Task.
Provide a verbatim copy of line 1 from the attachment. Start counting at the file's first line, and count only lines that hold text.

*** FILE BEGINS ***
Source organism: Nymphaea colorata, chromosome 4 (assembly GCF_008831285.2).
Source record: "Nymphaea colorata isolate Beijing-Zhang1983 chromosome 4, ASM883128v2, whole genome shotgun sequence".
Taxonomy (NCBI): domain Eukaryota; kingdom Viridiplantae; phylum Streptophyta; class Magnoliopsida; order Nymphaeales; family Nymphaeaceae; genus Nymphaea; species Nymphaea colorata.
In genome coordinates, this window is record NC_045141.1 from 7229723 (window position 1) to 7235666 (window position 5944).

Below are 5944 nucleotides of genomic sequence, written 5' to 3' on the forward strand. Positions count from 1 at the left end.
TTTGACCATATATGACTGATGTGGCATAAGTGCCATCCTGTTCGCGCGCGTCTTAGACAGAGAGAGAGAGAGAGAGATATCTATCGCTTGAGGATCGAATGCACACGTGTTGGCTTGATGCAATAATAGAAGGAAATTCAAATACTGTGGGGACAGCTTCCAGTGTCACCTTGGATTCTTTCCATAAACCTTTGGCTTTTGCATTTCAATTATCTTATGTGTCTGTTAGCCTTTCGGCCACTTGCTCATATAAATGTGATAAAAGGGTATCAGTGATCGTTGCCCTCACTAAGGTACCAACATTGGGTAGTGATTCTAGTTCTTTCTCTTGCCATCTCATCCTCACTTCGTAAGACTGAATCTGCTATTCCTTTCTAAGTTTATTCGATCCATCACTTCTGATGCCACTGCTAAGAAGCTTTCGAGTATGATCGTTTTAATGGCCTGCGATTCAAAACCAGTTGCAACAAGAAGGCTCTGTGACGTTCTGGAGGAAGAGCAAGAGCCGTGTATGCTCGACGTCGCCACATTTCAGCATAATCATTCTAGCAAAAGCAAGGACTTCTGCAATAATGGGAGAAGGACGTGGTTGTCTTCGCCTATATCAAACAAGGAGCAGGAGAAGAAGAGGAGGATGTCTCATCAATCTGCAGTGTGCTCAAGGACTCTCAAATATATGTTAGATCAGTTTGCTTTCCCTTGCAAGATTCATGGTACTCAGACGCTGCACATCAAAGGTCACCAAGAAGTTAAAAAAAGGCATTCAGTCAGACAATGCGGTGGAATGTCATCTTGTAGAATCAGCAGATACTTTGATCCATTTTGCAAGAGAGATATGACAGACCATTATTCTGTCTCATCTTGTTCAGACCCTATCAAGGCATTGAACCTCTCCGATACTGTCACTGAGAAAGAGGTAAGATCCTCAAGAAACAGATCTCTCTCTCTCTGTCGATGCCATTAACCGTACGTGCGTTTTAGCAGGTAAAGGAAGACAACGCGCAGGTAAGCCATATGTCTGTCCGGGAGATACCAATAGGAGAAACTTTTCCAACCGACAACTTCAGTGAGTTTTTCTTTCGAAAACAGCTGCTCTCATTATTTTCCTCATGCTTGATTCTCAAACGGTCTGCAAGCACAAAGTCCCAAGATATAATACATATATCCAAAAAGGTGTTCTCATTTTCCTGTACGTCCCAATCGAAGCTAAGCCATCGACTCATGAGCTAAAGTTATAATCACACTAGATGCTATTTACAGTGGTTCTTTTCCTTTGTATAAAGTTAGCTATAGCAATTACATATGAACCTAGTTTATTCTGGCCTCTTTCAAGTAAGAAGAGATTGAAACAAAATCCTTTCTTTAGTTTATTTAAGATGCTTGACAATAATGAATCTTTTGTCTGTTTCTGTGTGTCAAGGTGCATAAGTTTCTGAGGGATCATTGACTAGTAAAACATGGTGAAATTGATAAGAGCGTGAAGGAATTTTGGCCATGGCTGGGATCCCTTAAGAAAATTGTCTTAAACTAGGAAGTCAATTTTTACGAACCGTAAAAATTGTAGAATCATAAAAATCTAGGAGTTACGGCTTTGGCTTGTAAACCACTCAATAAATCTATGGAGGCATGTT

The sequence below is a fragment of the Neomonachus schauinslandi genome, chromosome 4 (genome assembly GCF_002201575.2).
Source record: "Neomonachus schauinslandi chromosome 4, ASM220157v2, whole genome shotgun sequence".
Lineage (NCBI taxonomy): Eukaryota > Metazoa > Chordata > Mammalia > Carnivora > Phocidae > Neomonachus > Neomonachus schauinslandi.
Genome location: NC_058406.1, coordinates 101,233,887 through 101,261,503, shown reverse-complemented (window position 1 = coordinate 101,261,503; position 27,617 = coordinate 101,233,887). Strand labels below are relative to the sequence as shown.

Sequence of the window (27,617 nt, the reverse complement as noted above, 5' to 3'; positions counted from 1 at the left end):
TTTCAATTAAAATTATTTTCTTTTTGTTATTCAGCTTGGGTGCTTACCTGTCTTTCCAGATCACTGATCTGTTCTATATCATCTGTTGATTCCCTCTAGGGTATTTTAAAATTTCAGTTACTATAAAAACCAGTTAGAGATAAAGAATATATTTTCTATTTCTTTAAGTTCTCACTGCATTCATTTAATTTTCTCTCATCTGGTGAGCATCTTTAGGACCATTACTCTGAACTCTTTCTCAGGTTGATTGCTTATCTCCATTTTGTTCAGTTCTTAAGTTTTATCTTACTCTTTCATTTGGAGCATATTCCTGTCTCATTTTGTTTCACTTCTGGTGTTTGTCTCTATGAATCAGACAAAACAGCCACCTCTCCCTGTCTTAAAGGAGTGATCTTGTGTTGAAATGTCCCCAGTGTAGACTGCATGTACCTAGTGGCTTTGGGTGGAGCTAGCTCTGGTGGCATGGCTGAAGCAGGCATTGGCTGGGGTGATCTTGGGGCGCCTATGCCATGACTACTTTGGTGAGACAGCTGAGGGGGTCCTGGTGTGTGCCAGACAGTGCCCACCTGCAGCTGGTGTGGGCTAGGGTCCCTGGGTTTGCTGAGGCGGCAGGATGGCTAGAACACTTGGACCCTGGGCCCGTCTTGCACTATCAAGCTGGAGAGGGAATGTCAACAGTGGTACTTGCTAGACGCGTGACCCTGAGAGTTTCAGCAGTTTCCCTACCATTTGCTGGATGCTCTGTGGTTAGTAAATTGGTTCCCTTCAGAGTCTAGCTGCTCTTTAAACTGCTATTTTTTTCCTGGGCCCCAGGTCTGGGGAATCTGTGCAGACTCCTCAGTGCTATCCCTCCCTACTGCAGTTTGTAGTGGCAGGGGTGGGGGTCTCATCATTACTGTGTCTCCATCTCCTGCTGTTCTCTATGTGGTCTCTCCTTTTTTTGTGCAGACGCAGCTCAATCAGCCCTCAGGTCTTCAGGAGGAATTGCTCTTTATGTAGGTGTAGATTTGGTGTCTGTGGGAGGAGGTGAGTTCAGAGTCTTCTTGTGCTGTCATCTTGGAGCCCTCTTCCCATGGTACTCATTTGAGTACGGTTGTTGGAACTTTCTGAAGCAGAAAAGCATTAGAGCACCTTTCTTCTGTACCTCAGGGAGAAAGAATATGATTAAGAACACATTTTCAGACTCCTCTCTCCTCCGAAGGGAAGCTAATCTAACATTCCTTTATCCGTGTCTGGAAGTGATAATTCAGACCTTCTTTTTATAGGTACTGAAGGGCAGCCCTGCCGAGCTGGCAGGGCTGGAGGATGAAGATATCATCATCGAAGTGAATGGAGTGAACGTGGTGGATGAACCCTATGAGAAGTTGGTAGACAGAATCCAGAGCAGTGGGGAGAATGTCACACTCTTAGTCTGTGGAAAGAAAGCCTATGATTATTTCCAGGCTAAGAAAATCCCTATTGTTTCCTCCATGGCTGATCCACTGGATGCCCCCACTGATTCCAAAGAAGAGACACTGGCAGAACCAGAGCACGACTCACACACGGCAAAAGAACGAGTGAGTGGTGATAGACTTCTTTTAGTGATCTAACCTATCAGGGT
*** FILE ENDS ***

Source organism: Nymphaea colorata, chromosome 4 (assembly GCF_008831285.2).